Houston recorded seven tackles and a sack of Rodgers in that Thanksgiving matchup last season.

The Bears meet the Packers at Lambeau Field in Week 7 and host Rodgers and Co. at Soldier Field Week 15 in 2016.

Several Bears 2016 opponents had some, well, 'interesting' drafts

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Several Bears 2016 opponents had some, well, 'interesting' drafts

Just about every NFL team had something interesting go down on draft weekend, whether round one, whether someone passed over, whatever. But a handful of teams on the Bears’ 2016 schedule, beginning with the Philadelphia Eagles (Week 2) trading up for quarterback Carson Wentz at No. 2, had drafts with a few quirks, and the Bears will be seeing seven of the top 11 draft picks this year besides their own Leonard Floyd at No. 9:

Packin’ on the pounds

Pal Bob McGinn up at the Milwaukee Journal-Sentinel noted that where the Green Bay Packers’ 2015 draft had just one selection that weighed as much as 250 pounds, this year the Packers shopped by bulk.

Of Green Bay’s seven picks, “If [Northwestern defensive end] Dean Lowry were to eat a big steak dinner,” Bob writes, “then four would weigh at least 300 and two more are in the 240’s.” The seventh pick – Cal wide receiver Trevor Davis – was the only skill-position player selected.

Titanic Titans?

The Bears face the Tennessee Titans on Nov. 27 in Soldier Field, unless the field tilts and slides into Lake Michigan when the Titans run out of that visitors tunnel on the stadium’s east side. One Tennessee’s concern this year might be whether their team buses are in violation of tonnage limits on bridges. The Bears wanted to get faster; the Titans wanted to get bigger.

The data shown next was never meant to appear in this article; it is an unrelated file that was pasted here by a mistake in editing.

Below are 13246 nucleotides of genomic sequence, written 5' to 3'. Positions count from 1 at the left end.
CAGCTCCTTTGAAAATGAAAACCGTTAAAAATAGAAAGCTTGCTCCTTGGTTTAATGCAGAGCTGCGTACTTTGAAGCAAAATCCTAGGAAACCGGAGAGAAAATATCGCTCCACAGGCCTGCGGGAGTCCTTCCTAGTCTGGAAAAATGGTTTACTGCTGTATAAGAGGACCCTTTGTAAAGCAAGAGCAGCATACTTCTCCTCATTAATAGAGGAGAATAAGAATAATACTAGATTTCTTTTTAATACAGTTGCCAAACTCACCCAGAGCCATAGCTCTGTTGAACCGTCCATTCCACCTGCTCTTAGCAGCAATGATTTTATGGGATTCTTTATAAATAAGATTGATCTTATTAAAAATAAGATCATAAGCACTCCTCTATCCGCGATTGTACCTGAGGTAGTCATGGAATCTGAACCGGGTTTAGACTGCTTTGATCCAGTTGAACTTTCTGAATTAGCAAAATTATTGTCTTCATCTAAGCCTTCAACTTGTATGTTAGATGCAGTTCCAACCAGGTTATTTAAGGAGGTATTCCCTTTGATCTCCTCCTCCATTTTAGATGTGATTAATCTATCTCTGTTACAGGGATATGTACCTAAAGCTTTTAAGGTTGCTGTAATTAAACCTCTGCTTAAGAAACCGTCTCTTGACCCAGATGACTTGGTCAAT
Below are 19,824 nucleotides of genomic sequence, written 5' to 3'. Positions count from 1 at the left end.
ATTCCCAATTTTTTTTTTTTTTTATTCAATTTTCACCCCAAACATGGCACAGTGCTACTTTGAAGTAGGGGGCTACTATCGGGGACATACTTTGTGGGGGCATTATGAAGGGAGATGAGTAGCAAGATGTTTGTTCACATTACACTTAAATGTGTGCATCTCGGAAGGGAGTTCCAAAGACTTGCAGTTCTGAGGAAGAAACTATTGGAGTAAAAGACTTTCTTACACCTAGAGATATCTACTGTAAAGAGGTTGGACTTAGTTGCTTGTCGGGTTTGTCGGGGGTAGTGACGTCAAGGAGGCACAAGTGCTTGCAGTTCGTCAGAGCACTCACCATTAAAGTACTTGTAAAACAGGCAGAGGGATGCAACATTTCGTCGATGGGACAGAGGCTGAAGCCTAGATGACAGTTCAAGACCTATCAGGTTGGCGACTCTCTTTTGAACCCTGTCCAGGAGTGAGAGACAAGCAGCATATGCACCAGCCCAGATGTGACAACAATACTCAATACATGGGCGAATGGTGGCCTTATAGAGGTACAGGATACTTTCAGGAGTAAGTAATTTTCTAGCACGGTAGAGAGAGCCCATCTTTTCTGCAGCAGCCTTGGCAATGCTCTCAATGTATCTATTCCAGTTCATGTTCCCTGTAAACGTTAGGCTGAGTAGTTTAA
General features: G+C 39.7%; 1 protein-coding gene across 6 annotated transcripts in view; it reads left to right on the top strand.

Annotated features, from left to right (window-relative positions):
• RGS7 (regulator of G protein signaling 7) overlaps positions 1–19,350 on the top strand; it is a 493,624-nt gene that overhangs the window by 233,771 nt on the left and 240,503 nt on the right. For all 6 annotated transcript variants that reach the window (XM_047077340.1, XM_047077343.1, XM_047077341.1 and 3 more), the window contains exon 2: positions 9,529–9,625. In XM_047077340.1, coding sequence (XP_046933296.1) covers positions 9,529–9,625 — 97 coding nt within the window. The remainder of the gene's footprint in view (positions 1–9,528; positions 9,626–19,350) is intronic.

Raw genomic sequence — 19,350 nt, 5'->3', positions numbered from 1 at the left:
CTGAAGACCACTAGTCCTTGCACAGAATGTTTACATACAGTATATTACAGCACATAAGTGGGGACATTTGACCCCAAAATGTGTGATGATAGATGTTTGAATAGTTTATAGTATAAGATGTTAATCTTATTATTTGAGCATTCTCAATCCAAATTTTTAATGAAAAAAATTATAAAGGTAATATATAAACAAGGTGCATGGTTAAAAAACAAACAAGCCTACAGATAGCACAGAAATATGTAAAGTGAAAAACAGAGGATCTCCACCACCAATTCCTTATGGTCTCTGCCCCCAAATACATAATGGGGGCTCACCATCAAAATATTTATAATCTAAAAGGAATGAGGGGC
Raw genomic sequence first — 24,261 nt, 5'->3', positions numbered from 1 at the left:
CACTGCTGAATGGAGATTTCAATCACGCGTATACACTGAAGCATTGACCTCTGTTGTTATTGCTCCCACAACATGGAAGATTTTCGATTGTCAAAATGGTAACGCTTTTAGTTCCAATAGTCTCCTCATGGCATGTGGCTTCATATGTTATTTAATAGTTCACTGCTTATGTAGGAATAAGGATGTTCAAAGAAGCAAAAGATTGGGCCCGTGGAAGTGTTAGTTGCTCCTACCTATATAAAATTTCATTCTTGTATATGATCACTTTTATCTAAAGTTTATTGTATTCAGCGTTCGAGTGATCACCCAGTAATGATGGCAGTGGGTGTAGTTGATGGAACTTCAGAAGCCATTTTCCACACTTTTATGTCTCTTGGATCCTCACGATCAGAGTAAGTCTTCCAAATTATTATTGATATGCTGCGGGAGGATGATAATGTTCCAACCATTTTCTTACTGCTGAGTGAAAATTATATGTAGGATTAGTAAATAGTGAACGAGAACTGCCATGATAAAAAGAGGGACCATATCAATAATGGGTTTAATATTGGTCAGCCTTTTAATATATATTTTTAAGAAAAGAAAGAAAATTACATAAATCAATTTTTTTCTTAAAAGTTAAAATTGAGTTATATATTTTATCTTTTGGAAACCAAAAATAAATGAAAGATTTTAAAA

While Bears fans lamented the suspiciously small size of No. 1 pick Leonard Floyd, the Titans were trading up to No. 8, one pick above where the Bears landed Floyd with a trade-up of their own, to take a guy to block Floyd: Michigan State tackle Jack Conklin. 322 pounds.

The Bears’ pass rusher (Floyd) weighs 240 pounds. The Titans got theirs in round 2: Kevin Dodd. 277 pounds.

The Bears strengthened their interior defensive line with Jonathan Bullard in the third round. 285 pounds. The Titans? Third-round’er Penn State’s Austin Johnson. 314 pounds.

The Bears beefed up their running game with Jordan Howard in the fourth round. 230 pounds. The Titans new running back: Derrick Henry. 247 pounds.

The Bears muscled up their offensive line with Cody Whitehair in the second round. 301 pounds. Titans' Sebastian Tretola. 322 pounds. And kind of a self-professed goon: “I’m trying to make me not want to play me anymore.”

Big is not necessarily better but the Park District may want to reinforce the concrete under the Soldier Field visitors locker room. Just sayin’.

Vikings cover-up’s

The Minnesota Vikings under Rick Spielman have built themselves into a contender with impact draft picks, with a heavy dose of hits on No. 1’s and 2’s (Anthony Barr, Teddy Bridgewater, Sharrif Floyd, Eric Kendricks, Matt Kalil, Harrison Smith).

But last year’s No. 1 (cornerback Trae Waynes) started just one game, as a nickel corner, and did not have an interception, playing more on special teams. This year the Vikings took cornerback Mackensie Alexander, who didn’t have a pick in two seasons at Clemson. Deion Sanders never had stratospheric INT totals because teams threw away from him, so that number, like sacks, don’t always tell complete stories, and Vikings coach Mike Zimmer is a devout “deny the ball” guy, which Alexander may be. He’d better be.